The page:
Many a Bayou City resident lost something irreplaceable when Tropical Storm Allison took Houston by surprise in 2001, flooding the city. Nancy Greig, for instance, lost a hissing cockroach.
“My house flooded, and one of them got out, and I figured it was gone,” recalls Greig, who runs the Cockrell Butterfly Center at the Houston Museum of Natural Science. She still remembers the joy she experienced when, a few months later, a contractor she’d hired uttered six magic words: My God, you have big cockroaches.
“He had sucked it up in his Shop-Vac!” she tells us, clearly still elated more than a decade later. Greig dug into the vacuum bag and there it was, her roach, dazed and covered in dust but still alive. She brought it back to the Butterfly Center. “The poor cockroach,” she says, ever sympathetic to the misunderstood insect.
Greig, a botanist and entomologist who specializes in the interaction between insects and plants, has been with the Butterfly Center since it was a “hard hat area,” which is to say almost 20 years. She’s also an adjunct professor at Rice. In her spare time, she enjoys doing pro bono PR work for the insect world.
This is in fact why Greig has come to the West Alabama Ice House, a place she hasn’t visited since her early days at the Center, although the patrons haven’t changed a bit, she says. “They’re not a pest,” Greig informs us, referring not to the patrons but hissing cockroaches, which are native to Africa. She takes a sip of Bohemia. “They’re not associated with humans; they eat detritus; they don’t have wings, so they can’t fly. You can smoosh them easily.”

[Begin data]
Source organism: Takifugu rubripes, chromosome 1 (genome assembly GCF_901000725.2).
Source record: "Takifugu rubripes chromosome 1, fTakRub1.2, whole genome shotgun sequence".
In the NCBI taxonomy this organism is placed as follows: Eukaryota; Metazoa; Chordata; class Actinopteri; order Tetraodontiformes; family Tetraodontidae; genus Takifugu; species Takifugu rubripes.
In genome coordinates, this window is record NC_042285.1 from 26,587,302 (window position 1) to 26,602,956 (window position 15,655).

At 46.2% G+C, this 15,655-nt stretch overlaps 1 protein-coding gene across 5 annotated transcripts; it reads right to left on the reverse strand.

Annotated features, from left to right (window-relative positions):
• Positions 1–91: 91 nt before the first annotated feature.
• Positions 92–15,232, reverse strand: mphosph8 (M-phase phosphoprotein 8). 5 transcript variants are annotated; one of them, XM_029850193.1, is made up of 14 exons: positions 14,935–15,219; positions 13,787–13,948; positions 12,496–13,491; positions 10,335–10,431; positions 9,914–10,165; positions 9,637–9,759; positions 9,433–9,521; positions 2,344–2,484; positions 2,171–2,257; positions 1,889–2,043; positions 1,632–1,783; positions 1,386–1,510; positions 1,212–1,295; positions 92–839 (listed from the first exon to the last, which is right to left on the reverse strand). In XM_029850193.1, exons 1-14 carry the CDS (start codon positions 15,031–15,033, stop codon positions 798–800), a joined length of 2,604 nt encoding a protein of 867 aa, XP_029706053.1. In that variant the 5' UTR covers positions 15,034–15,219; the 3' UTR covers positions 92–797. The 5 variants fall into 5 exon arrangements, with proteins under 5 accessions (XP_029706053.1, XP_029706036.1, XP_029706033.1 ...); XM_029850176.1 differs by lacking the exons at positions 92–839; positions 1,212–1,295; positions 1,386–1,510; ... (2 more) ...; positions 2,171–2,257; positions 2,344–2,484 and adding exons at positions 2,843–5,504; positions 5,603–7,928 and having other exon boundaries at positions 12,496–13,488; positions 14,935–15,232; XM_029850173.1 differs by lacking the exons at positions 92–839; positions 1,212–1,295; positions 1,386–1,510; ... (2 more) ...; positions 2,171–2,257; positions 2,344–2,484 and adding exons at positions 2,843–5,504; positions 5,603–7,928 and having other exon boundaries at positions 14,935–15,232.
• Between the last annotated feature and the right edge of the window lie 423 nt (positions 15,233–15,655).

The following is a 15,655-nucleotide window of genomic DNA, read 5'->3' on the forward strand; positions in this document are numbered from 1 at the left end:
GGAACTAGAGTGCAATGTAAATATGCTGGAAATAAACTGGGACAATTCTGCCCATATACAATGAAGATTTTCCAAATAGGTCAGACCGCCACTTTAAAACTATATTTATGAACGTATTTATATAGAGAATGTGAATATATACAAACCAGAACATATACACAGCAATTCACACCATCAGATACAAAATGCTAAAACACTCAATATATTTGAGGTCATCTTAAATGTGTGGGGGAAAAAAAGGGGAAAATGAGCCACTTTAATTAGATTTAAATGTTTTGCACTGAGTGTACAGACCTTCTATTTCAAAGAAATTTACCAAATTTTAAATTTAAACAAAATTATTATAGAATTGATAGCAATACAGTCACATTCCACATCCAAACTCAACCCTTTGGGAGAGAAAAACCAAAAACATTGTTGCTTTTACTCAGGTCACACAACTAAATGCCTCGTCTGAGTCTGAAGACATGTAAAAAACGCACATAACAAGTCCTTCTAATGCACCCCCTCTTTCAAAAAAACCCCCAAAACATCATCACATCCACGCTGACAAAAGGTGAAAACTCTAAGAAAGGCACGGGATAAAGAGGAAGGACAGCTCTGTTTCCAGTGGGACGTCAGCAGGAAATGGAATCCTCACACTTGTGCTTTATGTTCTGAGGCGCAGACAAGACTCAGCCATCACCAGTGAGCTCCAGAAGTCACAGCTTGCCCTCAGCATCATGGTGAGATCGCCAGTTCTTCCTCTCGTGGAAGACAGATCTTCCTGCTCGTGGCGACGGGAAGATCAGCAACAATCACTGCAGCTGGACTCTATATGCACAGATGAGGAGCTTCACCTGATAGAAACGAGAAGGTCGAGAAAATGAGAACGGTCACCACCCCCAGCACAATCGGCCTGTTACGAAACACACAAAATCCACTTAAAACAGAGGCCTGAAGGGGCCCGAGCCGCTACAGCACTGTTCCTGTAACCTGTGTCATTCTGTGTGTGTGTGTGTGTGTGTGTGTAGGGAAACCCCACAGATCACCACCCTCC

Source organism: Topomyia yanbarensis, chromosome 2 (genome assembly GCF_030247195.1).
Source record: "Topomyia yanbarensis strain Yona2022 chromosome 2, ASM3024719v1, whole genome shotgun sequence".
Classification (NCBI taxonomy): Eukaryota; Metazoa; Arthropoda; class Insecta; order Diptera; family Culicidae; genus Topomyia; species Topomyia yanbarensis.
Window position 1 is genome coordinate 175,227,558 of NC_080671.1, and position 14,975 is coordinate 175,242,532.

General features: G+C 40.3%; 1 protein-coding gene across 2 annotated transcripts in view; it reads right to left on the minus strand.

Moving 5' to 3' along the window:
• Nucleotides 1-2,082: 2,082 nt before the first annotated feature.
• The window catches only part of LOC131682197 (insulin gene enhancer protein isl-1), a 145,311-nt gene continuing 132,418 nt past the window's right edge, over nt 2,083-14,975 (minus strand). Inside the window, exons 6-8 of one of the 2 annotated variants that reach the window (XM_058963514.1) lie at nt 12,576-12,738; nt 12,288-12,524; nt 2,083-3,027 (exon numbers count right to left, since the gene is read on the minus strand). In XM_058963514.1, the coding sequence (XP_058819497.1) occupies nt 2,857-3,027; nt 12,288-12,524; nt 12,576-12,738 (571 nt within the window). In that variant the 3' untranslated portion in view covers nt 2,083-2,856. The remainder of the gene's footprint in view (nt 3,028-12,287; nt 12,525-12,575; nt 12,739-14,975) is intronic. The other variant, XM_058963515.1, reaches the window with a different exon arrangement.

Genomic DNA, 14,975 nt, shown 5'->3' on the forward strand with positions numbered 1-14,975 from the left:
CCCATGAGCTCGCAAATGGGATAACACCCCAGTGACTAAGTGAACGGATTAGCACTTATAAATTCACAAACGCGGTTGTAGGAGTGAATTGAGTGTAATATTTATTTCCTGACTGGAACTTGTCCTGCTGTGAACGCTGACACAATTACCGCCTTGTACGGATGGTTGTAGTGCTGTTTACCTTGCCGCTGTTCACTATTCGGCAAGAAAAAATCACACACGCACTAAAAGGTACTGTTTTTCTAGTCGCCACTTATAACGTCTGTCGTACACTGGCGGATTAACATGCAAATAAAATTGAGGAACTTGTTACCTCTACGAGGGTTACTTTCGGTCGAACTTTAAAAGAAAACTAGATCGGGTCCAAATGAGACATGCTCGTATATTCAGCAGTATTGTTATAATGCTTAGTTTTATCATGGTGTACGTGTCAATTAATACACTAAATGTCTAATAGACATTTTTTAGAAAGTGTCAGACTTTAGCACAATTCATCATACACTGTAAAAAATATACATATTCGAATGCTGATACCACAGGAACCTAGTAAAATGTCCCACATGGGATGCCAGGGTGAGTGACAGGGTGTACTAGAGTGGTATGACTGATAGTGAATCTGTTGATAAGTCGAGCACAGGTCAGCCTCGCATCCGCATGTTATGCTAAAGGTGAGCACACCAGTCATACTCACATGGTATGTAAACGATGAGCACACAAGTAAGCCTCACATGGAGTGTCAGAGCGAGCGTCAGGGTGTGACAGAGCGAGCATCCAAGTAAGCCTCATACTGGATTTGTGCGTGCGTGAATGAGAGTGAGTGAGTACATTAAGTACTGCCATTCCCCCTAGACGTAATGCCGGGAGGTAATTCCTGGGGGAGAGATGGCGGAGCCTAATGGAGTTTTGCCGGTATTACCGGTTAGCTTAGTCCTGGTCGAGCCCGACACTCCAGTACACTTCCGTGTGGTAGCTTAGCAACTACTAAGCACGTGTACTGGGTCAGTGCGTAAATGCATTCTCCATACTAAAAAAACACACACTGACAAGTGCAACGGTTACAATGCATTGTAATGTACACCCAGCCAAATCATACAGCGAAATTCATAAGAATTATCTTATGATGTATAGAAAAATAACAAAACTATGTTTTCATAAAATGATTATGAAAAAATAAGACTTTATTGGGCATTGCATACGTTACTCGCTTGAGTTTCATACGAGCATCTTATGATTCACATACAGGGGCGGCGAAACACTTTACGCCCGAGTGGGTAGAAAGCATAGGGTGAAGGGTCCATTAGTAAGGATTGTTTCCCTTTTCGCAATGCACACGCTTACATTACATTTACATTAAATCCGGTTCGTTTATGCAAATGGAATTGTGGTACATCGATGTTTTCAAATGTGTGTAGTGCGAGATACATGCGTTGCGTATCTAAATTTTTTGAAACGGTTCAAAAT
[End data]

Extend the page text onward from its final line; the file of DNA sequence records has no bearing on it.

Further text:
We give her a little push-back. Roaches are indeed pests, we say, speaking of the local variant. That would be the American cockroach, about which Greig engages in a bit of spin, telling us that it too has a role to play.
So… she doesn’t kill them? “Sometimes I used to indicate it to my dog, and she would eat it or catch it,” she says. “Sometimes I catch it in a paper towel and take it outside.”
Seriously, she doesn’t kill them? “Once in a while, if I’m in a hurry, I’ll smash it. But I always feel guilty.”
It’s a difficult admission for a woman so devoted to the cause of saving bugs from the smoosh, an effort that requires equal parts education and rebranding. At the center, for instance, her goal is to teach the public not to see caterpillars as worms (and therefore squishable) but baby butterflies (un-squishable). “Our mission is to make people realize that insects are really cool, and take care of them and not squish them. I actually get kind of emotional about it.”
Is there any kind of bug Greig doesn’t like? “The Rasberry crazy ant is scary to me because we don’t have any control for it yet,” she says of the news-making creatures with a fondness for chomping electrical equipment. And fire ants, she adds, can be extremely destructive too.
But for every bug that deserves its bad reputation, there are hundreds of others who suffer by association.
“People are so prejudiced against insects, it’s terrible. Very few are bad … most are good, and some are so fantastic and beautiful.”